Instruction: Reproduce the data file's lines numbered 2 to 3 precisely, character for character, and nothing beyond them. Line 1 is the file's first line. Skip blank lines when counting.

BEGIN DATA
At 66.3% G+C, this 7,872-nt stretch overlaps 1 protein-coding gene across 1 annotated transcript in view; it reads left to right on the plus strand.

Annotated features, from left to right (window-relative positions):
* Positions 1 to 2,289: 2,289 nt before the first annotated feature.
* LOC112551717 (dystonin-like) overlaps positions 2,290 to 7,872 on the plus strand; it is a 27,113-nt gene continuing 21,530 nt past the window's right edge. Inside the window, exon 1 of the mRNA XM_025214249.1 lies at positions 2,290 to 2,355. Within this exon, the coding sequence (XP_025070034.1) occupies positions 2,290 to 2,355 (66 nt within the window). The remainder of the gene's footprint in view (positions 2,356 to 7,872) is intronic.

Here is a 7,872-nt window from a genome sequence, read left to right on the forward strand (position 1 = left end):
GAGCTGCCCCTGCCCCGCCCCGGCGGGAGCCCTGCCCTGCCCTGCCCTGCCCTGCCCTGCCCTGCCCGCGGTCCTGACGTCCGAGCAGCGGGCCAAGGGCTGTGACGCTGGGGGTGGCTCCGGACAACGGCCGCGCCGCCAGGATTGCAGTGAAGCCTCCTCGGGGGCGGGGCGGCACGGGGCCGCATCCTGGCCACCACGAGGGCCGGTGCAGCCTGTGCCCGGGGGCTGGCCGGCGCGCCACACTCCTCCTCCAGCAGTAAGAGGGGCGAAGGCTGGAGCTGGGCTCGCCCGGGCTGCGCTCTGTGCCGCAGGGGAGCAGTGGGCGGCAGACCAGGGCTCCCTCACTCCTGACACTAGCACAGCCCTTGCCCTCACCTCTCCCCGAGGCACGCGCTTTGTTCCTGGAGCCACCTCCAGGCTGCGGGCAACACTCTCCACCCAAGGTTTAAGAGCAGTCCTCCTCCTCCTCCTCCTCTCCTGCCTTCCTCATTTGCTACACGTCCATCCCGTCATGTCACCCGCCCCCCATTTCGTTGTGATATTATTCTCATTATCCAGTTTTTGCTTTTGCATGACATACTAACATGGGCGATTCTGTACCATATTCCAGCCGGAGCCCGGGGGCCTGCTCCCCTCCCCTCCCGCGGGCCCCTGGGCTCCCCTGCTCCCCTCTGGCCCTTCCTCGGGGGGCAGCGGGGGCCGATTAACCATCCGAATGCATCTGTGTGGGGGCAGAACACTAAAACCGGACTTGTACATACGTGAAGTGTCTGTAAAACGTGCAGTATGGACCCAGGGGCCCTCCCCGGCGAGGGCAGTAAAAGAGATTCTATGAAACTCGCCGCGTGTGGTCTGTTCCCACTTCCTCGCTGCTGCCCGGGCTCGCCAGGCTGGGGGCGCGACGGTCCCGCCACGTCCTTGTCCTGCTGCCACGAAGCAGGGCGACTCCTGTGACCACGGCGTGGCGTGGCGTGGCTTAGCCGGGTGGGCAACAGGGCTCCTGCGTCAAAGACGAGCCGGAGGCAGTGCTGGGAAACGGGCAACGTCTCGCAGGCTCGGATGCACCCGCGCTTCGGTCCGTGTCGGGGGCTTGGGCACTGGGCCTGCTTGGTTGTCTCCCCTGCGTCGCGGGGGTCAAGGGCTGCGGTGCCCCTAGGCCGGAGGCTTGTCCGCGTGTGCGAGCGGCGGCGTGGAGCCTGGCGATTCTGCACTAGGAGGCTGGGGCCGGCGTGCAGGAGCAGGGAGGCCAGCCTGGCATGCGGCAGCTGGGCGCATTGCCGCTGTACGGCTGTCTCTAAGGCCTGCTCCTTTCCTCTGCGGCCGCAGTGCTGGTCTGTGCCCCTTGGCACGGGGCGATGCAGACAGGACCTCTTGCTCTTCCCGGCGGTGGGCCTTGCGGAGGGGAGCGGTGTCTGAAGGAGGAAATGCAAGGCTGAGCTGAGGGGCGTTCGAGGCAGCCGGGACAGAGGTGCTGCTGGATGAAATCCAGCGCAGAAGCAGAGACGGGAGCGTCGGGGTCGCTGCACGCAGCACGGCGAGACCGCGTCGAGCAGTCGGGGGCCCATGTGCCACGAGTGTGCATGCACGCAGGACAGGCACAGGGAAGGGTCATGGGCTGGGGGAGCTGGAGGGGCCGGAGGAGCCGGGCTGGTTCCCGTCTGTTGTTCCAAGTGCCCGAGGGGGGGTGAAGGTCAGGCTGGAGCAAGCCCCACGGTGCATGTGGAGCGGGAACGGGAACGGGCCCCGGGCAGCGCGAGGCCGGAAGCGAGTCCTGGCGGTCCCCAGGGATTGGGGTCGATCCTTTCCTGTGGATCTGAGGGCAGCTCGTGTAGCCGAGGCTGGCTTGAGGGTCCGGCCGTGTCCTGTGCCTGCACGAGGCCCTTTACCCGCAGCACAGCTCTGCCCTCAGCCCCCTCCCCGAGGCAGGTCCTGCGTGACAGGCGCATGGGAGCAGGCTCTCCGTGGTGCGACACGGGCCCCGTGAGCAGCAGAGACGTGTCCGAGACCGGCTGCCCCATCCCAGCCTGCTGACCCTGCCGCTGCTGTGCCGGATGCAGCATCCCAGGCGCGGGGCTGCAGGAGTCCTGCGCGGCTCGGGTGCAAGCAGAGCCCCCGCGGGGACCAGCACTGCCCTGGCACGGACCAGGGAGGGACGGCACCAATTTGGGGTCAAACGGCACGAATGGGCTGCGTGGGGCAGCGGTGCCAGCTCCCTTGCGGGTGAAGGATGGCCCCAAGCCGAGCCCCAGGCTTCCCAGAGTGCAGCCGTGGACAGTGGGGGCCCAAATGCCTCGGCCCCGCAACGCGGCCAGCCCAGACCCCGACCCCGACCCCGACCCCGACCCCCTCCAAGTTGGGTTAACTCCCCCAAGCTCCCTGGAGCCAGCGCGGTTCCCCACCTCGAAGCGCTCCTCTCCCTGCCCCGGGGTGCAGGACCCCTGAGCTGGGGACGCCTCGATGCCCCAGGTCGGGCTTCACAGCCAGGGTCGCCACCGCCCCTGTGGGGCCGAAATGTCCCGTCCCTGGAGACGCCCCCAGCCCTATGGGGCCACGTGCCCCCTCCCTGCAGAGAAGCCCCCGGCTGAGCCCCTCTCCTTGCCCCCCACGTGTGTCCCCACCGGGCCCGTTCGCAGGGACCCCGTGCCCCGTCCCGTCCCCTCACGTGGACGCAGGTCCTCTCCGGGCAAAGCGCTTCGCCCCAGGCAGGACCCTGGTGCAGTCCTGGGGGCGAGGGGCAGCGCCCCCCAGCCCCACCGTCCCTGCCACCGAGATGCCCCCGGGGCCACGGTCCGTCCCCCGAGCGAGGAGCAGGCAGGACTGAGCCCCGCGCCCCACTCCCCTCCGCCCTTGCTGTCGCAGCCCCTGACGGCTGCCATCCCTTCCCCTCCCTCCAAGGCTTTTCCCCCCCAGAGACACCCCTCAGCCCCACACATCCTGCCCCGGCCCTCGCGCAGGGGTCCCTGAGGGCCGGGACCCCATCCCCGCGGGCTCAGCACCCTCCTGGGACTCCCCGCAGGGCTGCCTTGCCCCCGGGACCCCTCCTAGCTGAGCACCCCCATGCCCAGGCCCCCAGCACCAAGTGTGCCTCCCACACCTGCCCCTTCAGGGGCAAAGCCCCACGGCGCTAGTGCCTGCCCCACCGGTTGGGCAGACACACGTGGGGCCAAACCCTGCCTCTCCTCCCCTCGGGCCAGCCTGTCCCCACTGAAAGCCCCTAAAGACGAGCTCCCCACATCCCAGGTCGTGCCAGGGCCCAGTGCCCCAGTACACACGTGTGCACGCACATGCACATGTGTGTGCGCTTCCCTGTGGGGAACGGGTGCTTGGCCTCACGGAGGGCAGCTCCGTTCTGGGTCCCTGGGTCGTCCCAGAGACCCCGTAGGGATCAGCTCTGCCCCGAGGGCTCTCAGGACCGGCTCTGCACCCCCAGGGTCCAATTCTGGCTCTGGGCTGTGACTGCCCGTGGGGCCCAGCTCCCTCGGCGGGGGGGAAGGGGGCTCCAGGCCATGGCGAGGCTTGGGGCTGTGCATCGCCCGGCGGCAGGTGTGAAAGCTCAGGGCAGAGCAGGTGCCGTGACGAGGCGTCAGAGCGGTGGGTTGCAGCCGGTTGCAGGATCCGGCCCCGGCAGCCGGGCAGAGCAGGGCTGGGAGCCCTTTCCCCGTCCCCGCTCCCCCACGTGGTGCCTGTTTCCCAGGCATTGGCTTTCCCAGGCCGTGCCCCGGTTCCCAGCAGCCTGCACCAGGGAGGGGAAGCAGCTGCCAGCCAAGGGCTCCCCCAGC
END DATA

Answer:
Annotated features, from left to right (window-relative positions):
* Positions 1 to 2,289: 2,289 nt before the first annotated feature.